can anyone please tell me why following output is generated ...

int i=10;
printf(" %d ",i++/i); // output=0
i=10;
printf("%d",i/++i); //output=1
i=10;
printf("%d ",i++/++i); //output =0
i=10;
printf("%d",++i/i); //output=1

can anyone please tell me why following output is generated ...

int i=10;
printf(" %d ",i++/i); // output=0

i=10;
printf("%d",i/++i); //output=1
i=10;
printf("%d ",i++/++i); //output =0
i=10;
printf("%d",++i/i); //output=1

euhh.. you might be using a broken computer

In all the cases, your code always prints 1.

1) i++/i = 10/10, and afterwards i=11

2) i/++i = 11/11 and afterwards i=11

3) i++/++i = 11/11, and afterwards i=12

4) ++i/i = 11/11 and afterwards i=11.

euhh.. you might be using a broken computer

In all the cases, your code always prints 1.

1) i++/i = 10/10, and afterwards i=11

2) i/++i = 11/11 and afterwards i=11

3) i++/++i = 11/11, and afterwards i=12

4) ++i/i = 11/11 and afterwards i=11.

thts what i thought but compiler is giving different outputs ...
i guess if u think outputs are incorrect ..u can check on compiler and please let me know about the outputs ...

I agree with Ancient Dragon, the code is broken.

You basically have variations of the problems listed here
http://c-faq.com/expr/index.html

hi salem ...
thanks for such a gud site ..
so according to you it depends on compiler ...
but this question appears in IBM interview ..so what to answer there ???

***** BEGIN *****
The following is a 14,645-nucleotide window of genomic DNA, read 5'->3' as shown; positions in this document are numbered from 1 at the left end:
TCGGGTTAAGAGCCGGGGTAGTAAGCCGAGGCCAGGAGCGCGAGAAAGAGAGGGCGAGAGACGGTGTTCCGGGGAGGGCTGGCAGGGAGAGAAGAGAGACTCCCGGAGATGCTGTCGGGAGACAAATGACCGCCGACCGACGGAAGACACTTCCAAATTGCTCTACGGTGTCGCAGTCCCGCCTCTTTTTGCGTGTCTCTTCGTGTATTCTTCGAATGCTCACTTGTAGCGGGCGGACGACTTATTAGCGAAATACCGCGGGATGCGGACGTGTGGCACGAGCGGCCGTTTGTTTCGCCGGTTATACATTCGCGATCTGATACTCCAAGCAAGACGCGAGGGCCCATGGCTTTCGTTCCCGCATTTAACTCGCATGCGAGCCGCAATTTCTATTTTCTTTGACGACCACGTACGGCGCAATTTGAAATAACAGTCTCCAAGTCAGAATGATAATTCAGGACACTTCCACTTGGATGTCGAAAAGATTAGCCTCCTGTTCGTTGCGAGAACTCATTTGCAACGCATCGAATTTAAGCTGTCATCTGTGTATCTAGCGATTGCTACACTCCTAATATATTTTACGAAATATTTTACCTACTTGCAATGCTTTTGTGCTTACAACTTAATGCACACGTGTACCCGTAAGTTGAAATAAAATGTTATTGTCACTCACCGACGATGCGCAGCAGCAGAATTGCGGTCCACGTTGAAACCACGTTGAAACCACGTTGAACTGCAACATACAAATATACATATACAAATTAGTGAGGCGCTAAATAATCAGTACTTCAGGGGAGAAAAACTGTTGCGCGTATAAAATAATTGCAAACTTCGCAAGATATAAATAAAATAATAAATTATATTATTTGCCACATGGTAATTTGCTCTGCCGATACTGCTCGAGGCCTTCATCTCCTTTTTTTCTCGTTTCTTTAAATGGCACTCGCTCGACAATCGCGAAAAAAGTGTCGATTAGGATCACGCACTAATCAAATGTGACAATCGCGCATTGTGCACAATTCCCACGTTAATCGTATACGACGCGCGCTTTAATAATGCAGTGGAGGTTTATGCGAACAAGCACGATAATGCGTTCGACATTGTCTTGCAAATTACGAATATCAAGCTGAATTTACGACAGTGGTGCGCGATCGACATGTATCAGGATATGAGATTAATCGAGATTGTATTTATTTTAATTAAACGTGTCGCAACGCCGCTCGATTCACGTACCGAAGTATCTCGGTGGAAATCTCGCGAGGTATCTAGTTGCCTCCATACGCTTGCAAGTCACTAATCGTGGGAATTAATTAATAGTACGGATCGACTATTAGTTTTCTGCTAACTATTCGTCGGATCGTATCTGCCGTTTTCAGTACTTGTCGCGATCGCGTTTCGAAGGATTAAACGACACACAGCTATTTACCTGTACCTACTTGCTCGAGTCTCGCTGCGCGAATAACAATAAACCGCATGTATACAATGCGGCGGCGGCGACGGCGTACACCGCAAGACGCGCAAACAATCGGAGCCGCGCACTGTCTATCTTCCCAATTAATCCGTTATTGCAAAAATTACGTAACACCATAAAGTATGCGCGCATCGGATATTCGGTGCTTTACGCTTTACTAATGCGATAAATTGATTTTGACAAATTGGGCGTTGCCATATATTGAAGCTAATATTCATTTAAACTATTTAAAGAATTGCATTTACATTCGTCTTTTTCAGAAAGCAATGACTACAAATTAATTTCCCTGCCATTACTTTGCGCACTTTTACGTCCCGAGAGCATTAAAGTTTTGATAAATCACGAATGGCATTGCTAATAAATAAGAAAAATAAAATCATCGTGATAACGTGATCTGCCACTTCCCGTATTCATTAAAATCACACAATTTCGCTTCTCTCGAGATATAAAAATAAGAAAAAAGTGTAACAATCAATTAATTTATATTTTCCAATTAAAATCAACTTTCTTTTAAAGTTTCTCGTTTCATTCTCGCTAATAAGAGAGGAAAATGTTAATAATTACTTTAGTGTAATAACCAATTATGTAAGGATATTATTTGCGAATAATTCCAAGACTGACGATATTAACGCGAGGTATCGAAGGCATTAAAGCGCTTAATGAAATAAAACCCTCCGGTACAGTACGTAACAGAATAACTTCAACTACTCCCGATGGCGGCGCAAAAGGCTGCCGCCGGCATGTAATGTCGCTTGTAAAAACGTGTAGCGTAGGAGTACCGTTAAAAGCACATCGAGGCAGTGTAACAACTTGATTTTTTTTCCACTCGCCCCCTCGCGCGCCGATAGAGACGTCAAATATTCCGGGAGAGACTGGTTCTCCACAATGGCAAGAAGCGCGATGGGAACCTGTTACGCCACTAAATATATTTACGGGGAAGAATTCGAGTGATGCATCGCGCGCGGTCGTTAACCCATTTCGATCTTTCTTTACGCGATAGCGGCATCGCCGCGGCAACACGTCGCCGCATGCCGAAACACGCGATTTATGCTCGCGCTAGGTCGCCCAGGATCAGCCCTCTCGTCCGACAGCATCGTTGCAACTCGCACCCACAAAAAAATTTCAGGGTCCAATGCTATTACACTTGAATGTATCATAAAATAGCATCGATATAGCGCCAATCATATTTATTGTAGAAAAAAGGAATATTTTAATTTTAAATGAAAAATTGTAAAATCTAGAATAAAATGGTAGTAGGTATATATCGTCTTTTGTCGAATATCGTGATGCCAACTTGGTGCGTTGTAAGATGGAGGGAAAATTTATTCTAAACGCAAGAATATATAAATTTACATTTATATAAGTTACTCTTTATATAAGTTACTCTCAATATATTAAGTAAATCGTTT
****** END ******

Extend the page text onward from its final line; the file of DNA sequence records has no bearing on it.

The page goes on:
can anyone please tell me why following output is generated ...

int i=10;
printf(" %d ",i++/i); // output=0
i=10;
printf("%d",i/++i); //output=1
i=10;
printf("%d ",i++/++i); //output =0
i=10;
printf("%d",++i/i); //output=1

in 1st 10/10 will be 1
after that i will be 11
in 2nd 11/11 is 1 thats why o/p is 1
in 3rd11/12 is 0.91 ant u have declared it as integer type thats why 0 is o/p
in 4th 11/10 is always 1 if it is declared as int type

sagar: you are attempting to explain away something that has unspecified behavior -- the standards say it is unspecified, not me. For more information see this thead.

> so according to you it depends on compiler ...
No, it's undefined.
http://c-faq.com/ansi/undef.html

You need to understand these cases.

1. Defined - every compiler does the same thing.
Eg. that && and || are short-circuited.

2. Implementation defined - compilers must document what they do
Eg. what right-shift >> does on signed negative integers.
Some implementations shift in zero, others shift in the sign bit. Both are correct, yet can cause problems for your code.

3. Unspecified - like implementation-defined, but undocumented.
Eg. the order of evaluation of sub-expressions.

4. Undefined - absolutely anything can happen.
You may get the answer you expect, you may get an unexplainable answer, you may get a crash in your program.
You may even get a crash (or worse) in your OS.
There is no point in even trying to understand what your compiler does, because whatever it does, it doesn't have to be consistent about it.
And everyone elses compiler is going to be different anyway.

Code which relies only on case 1 is good code.
Case 2 is OK, so long as it's well documented, but it would be much better avoided if at all possible.
Code which relies on 3 or 4 is on very shaky ground, and is best avoided.

i completely agree with salem ...i have checked at many other sites too ...it always depend on compiler ....

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